Second Southern California sheriff’s deputy dies of COVID-19
LOS ANGELES (AP) — Another Riverside County sheriff’s deputy has died from the coronavirus, becoming the third member of law enforcement to die of COVID-19 in California.
The Sheriff’s Department announced Friday morning that Deputy David Werksman had died the day before. Deputy Terrell Young also died of the virus Thursday.
Sheriff Chad Bianco said the deputies did not work together and did not have close contact. Their cases are not related, he said.
In Santa Rosa, police Detective Marylou Armer died Tuesday, making her the first police officer or deputy to succumb to the virus in the state. She worked in the domestic violence and sexual assault team and was a 20-year veteran of the department.
Hundreds of law enforcement personnel nationwide have tested positive for the virus.
For most people, the coronavirus causes mild or moderate symptoms, such as fever and cough. But for others, especially older adults and people with health problems, it can cause severe symptoms like pneumonia.
In New York City, nine members of the police department have died of the disease, including a detective, several school safety officers and support staff. To curb the spread, the NYPD is having thousands of officers and other employees work from home, a move Commissioner Dermot Shea called “unprecedented.” Police headquarters is virtually empty. Foot traffic into police stations is next to nothing.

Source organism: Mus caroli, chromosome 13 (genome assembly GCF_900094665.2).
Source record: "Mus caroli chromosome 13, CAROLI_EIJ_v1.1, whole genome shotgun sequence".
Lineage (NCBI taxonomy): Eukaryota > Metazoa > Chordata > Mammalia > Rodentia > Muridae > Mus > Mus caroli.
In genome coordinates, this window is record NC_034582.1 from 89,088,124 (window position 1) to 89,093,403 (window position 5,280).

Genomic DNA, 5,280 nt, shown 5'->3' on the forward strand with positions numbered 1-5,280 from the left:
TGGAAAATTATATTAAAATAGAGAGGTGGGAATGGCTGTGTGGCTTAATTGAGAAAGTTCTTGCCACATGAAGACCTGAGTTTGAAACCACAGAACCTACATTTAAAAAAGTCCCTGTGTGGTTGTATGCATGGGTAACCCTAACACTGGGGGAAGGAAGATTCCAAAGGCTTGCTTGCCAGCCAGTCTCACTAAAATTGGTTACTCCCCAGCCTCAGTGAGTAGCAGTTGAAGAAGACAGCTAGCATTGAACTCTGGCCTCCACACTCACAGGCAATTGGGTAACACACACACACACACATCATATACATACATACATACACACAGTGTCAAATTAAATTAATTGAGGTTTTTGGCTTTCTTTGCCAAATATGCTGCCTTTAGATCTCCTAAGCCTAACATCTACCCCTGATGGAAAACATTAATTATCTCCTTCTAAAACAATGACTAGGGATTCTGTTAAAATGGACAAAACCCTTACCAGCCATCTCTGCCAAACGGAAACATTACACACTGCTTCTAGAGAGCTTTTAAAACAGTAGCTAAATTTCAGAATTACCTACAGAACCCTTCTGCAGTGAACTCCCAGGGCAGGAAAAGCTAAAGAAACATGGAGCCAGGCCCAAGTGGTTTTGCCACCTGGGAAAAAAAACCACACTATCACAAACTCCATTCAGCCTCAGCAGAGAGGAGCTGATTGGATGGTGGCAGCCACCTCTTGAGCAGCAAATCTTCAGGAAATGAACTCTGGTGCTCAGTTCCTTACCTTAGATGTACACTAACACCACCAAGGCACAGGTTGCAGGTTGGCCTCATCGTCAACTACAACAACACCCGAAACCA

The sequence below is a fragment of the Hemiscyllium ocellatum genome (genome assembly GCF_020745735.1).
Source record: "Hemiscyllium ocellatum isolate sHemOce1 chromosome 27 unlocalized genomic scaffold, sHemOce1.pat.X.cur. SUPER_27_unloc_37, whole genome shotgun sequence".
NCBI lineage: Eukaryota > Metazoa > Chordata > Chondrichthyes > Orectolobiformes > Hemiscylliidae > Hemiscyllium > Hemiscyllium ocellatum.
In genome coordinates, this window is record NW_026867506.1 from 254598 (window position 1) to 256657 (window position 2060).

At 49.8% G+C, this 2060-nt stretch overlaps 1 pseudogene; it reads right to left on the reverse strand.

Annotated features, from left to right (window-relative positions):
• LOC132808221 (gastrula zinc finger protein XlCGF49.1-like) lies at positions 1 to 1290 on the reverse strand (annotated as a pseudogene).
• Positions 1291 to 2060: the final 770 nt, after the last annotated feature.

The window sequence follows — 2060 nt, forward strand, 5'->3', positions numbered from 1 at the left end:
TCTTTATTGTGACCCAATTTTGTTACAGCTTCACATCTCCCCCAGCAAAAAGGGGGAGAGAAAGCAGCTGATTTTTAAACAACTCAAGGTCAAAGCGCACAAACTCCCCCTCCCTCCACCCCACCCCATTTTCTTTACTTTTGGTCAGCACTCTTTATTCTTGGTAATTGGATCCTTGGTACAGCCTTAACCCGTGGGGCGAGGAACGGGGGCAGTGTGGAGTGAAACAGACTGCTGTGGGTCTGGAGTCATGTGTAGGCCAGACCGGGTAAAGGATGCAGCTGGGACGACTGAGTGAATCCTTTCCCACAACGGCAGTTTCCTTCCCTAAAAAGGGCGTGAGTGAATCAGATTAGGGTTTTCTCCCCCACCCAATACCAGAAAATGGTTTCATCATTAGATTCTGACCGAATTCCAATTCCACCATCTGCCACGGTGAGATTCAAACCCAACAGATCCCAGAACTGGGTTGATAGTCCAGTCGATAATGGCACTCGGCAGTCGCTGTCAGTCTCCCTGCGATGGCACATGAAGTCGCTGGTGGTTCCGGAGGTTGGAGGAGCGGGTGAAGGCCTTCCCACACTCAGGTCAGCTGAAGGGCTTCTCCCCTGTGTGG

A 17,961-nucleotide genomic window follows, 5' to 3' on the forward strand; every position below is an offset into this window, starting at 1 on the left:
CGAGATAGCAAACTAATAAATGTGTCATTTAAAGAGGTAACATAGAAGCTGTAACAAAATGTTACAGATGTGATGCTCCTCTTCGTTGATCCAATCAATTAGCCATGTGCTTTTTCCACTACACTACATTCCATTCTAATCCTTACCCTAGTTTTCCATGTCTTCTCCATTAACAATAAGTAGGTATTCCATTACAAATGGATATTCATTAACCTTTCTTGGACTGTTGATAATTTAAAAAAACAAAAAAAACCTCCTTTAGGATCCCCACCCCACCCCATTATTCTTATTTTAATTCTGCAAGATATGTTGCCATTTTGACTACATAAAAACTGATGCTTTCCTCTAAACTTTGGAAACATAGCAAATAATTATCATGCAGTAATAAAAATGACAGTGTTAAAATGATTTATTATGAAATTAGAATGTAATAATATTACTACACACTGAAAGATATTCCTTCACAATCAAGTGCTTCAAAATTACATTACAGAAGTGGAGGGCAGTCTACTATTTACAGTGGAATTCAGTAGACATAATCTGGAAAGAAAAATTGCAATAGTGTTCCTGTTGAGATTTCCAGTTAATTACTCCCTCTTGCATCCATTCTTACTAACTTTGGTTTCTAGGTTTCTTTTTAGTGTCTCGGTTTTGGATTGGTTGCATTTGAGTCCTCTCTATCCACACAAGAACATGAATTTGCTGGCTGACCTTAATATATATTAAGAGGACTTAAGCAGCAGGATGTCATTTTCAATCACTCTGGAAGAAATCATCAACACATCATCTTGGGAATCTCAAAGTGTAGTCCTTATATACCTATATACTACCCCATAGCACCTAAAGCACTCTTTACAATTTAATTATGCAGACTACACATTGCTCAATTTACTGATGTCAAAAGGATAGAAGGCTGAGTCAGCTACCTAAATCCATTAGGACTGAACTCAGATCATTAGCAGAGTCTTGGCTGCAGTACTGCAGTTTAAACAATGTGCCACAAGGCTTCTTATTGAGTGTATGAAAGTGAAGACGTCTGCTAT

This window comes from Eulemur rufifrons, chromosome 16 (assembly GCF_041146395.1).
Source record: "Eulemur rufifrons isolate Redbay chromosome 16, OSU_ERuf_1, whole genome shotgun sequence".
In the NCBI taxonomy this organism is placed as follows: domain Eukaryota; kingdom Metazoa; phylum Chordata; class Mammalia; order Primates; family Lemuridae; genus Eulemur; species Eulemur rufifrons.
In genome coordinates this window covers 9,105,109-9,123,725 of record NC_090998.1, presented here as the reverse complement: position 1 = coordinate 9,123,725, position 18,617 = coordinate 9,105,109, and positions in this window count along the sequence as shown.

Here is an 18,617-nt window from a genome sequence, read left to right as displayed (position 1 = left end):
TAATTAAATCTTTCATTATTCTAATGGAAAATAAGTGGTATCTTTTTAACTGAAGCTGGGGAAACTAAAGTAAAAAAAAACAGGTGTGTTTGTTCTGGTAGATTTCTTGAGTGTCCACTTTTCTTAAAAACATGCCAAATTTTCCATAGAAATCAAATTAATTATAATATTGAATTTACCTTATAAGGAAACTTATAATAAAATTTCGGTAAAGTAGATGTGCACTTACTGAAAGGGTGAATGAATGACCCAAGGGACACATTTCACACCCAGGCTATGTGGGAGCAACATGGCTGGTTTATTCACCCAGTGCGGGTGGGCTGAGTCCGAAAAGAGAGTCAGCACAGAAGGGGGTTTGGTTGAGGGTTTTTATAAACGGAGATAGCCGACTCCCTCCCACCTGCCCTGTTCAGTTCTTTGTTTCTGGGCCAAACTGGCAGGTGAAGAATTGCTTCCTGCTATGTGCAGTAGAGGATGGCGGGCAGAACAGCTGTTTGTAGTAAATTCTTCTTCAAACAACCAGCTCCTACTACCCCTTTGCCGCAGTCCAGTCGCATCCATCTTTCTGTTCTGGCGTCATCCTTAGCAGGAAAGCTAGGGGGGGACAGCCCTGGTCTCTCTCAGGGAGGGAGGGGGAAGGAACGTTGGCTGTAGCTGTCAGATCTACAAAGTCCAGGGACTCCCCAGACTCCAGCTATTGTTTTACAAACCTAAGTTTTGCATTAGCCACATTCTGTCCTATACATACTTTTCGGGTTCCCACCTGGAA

Young, the first member of the Riverside department to test positive for the virus, was most recently a corrections officer at the Cois Byrd Detention Center in Murrieta. He is believed to have contracted the virus from an inmate he had escorted to the hospital.
Werksman had worked in the sheriff’s administration in the public records unit. Bianco said Werksman may have contracted the virus at his mother’s funeral two weeks ago or while making arrangements for it.
The sheriff said 26 employees have contracted the virus, as well as 13 inmates. Most of the department’s cases are related to the jails, he said.
Associated Press Writer Michael R. Sisak in New York contributed.